All the news that's fit to be sink below the fold

While the U.S. media was burning through precious fossil fuels, dedicating megawatts to Obama's OLYMPIAN FAILURE!!! ("Wonderful Copenhagen" my left foot!) and David Letterman's news of the weird, other things were happening on the planet that you might find of interest. Two young Iranians were detailing the depraved brutality that a illegitimate regime will resort to in order to cling to power. Unspeakable suffering was visited upon the people of the Philippines, Indonesia and Samoa. (Here's how you can help.) The public option on health care began to look nearer to an early legislative demise; unemployment ticked up toward 10 percent (unofficially well past that already); the tired, poor and tempest tossed stopped coming to America, and U.S. Catholic bishops were questioning commitments to keep abortion funding out of health reform proposals.

Now back to the important stuff. I think if Michelle's dress had looked better and Jon Gosselin had gone to Denmark instead of Obama . . . 

Advertisement
Comments are automatically closed two weeks after an article's initial publication. See our comments policy for more.
9 years ago
As far as I am aware, the Baucus bill still contains abortion neutrality provisions.  If they had been watered down, it would have been above the fold.  The question is, what happens to these provisions when Harry Reid merges that bill with the Kennedy bill, what happens on the floor and what happens in conference committee.  Waxman in the House has some definite opinions on this.
 
I would advise the bishops to not overreach, as some in the movement have been trying to do of late, and to instead take the Bauchus abortion language and get someone to offer it as an amendment to the House bill when it comes to the floor there.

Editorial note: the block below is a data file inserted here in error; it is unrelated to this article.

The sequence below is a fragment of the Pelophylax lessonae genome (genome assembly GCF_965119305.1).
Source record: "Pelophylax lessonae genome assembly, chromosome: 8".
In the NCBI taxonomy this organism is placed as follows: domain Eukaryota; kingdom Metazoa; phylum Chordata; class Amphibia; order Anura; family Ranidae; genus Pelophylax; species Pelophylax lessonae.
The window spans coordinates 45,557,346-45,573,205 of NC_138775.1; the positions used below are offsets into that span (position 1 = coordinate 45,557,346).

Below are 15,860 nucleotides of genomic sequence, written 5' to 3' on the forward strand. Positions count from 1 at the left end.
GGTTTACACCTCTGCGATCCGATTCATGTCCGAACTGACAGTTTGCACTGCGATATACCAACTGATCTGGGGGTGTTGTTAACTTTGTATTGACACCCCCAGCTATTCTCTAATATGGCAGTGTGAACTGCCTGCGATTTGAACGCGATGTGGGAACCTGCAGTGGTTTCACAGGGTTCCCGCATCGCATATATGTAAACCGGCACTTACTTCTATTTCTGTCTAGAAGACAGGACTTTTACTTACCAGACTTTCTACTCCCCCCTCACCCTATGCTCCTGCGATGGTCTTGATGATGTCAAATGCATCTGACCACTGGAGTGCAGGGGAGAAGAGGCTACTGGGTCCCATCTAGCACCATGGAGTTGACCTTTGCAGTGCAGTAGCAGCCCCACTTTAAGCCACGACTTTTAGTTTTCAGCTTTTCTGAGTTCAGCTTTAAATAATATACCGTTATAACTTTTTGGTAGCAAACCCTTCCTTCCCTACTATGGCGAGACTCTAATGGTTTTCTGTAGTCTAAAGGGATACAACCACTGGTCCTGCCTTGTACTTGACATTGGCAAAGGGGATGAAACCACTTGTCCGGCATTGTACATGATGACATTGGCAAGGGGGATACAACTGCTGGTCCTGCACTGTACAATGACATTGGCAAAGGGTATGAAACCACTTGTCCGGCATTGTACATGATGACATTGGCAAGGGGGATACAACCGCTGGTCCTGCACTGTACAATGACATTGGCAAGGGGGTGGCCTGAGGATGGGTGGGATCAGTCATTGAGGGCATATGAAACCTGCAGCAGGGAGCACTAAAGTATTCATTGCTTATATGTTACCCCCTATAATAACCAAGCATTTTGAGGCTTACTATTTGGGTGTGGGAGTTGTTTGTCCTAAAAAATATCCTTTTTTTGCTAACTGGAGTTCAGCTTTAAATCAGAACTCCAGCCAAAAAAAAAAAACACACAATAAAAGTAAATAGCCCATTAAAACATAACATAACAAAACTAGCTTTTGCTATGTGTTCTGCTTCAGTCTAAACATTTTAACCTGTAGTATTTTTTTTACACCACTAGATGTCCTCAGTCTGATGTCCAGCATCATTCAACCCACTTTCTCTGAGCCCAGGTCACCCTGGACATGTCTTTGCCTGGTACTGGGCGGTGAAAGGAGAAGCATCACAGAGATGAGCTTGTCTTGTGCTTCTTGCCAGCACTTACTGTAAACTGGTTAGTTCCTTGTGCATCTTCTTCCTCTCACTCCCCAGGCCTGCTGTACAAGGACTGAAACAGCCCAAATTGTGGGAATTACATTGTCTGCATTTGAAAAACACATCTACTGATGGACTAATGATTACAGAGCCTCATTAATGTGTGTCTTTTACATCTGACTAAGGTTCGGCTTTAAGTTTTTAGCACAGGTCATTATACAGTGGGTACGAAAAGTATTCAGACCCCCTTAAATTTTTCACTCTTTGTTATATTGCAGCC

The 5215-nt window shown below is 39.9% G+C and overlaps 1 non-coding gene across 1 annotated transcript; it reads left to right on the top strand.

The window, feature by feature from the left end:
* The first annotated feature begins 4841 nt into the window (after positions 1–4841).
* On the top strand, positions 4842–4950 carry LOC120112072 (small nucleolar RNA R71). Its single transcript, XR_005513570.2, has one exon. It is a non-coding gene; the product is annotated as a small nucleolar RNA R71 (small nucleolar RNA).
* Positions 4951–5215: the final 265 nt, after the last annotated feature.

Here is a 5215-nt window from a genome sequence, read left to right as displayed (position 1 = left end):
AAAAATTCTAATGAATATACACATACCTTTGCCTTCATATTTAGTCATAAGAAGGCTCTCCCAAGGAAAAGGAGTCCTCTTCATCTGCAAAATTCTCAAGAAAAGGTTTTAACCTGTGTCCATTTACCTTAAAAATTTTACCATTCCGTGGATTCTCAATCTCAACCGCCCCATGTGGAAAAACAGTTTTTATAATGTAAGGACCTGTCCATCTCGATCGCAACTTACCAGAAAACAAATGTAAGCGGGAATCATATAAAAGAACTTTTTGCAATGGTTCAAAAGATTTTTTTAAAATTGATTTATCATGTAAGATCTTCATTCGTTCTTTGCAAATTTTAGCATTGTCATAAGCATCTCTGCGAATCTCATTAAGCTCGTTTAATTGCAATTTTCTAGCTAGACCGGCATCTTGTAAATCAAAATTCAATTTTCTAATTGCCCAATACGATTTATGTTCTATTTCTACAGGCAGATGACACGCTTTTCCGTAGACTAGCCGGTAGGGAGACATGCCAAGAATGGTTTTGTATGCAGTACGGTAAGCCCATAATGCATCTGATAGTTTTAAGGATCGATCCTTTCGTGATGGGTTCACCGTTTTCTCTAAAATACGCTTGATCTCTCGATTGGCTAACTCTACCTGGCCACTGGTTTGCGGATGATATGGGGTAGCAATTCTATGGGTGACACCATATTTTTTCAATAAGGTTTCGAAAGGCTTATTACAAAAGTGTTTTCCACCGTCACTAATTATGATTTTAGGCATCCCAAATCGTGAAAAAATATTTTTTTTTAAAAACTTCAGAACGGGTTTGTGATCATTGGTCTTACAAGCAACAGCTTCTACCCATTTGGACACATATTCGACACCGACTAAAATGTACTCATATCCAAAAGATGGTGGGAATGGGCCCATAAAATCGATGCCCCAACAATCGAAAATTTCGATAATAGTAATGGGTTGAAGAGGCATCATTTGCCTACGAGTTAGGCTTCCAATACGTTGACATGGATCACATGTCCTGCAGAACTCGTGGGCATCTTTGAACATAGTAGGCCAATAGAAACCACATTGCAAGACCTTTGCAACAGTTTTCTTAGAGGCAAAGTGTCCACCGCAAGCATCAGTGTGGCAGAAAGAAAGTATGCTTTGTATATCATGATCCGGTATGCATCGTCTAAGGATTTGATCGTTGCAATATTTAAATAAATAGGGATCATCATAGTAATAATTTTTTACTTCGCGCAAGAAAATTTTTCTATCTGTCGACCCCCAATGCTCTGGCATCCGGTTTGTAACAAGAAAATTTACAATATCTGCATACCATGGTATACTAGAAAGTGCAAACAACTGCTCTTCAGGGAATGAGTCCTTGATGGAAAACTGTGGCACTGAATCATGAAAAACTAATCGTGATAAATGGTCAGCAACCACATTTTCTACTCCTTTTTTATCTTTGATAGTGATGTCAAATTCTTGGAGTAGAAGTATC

Of course ending the controversey early would stop health care opponents from using abortion as cover for not supporting the bill.  It would also damage pro-life opportunists who want to fundraise on the issue - especially the Republican Party.

Advertisement

The latest from america

 10.17.2018 Pope Francis greets Cardinal Blase J. Cupich of Chicago before a session of the Synod of Bishops on young people, the faith and vocational discernment at the Vatican Oct. 16. (CNS photo/Vatican Media)
“We take people where they are, walking with them, moving forward,” Cardinal Blase Cupich said.
Michael J. O’LoughlinOctober 20, 2018
Catherine Pakaluk, who currently teaches at the Catholic University of America and holds a Ph.D. in Economics from Harvard University, describes her tweet to Mr. Macron as “spirited” and “playful.”
Emma Winters October 19, 2018
A new proposal from the Department of Homeland Security could make it much more difficult for legal immigrants to get green cards in the United States. But even before its implementation, the proposal has led immigrants to avoid receiving public benefits.
J.D. Long-GarcíaOctober 19, 2018
 Archbishop Carlo Maria Vigano, then nuncio to the United States, and then-Cardinal Theodore E. McCarrick of Washington, are seen in a combination photo during the beatification Mass of Blessed Miriam Teresa Demjanovich at the Cathedral Basilica of the Sacred Heart in Newark, N.J., Oct. 4, 2014. (CNS photo/Gregory A. Shemitz)
In this third letter Archbishop Viganò no longer insists, as he did so forcefully in his first letter, that the restrictions that he claimed Benedict XVI had imposed on Archbishop McCarrick—one he alleges that Pope Francis later lifted—can be understood as “sanctions.”
Gerard O’ConnellOctober 19, 2018